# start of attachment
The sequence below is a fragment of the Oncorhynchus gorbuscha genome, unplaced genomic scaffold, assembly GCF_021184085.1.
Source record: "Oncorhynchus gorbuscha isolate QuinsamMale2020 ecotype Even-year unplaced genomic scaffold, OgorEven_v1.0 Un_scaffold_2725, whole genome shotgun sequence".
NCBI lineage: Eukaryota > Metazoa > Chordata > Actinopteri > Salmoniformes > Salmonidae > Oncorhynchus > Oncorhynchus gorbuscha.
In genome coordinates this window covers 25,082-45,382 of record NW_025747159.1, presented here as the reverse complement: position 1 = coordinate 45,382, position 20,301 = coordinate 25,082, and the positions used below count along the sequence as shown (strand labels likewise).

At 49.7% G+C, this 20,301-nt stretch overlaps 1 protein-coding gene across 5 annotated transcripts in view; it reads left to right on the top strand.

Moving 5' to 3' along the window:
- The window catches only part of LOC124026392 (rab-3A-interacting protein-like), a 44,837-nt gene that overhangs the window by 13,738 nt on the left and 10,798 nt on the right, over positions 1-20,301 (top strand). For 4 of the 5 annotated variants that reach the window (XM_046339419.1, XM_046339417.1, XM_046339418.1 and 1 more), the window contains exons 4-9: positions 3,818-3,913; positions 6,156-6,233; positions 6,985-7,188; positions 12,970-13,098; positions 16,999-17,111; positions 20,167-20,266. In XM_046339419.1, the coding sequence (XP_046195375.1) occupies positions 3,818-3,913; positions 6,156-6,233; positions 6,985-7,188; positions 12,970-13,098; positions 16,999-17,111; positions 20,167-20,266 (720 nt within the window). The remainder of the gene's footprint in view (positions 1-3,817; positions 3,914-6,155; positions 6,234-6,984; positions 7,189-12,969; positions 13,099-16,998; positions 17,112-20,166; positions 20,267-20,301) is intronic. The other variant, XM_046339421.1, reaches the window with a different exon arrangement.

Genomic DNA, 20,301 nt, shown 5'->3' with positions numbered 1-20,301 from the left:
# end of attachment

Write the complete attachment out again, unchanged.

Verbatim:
The sequence below is a fragment of the Oncorhynchus gorbuscha genome, unplaced genomic scaffold, assembly GCF_021184085.1.
Source record: "Oncorhynchus gorbuscha isolate QuinsamMale2020 ecotype Even-year unplaced genomic scaffold, OgorEven_v1.0 Un_scaffold_2725, whole genome shotgun sequence".
NCBI lineage: Eukaryota > Metazoa > Chordata > Actinopteri > Salmoniformes > Salmonidae > Oncorhynchus > Oncorhynchus gorbuscha.
In genome coordinates this window covers 25,082-45,382 of record NW_025747159.1, presented here as the reverse complement: position 1 = coordinate 45,382, position 20,301 = coordinate 25,082, and the positions used below count along the sequence as shown (strand labels likewise).

At 49.7% G+C, this 20,301-nt stretch overlaps 1 protein-coding gene across 5 annotated transcripts in view; it reads left to right on the top strand.

Moving 5' to 3' along the window:
- The window catches only part of LOC124026392 (rab-3A-interacting protein-like), a 44,837-nt gene that overhangs the window by 13,738 nt on the left and 10,798 nt on the right, over positions 1-20,301 (top strand). For 4 of the 5 annotated variants that reach the window (XM_046339419.1, XM_046339417.1, XM_046339418.1 and 1 more), the window contains exons 4-9: positions 3,818-3,913; positions 6,156-6,233; positions 6,985-7,188; positions 12,970-13,098; positions 16,999-17,111; positions 20,167-20,266. In XM_046339419.1, the coding sequence (XP_046195375.1) occupies positions 3,818-3,913; positions 6,156-6,233; positions 6,985-7,188; positions 12,970-13,098; positions 16,999-17,111; positions 20,167-20,266 (720 nt within the window). The remainder of the gene's footprint in view (positions 1-3,817; positions 3,914-6,155; positions 6,234-6,984; positions 7,189-12,969; positions 13,099-16,998; positions 17,112-20,166; positions 20,267-20,301) is intronic. The other variant, XM_046339421.1, reaches the window with a different exon arrangement.

Genomic DNA, 20,301 nt, shown 5'->3' with positions numbered 1-20,301 from the left: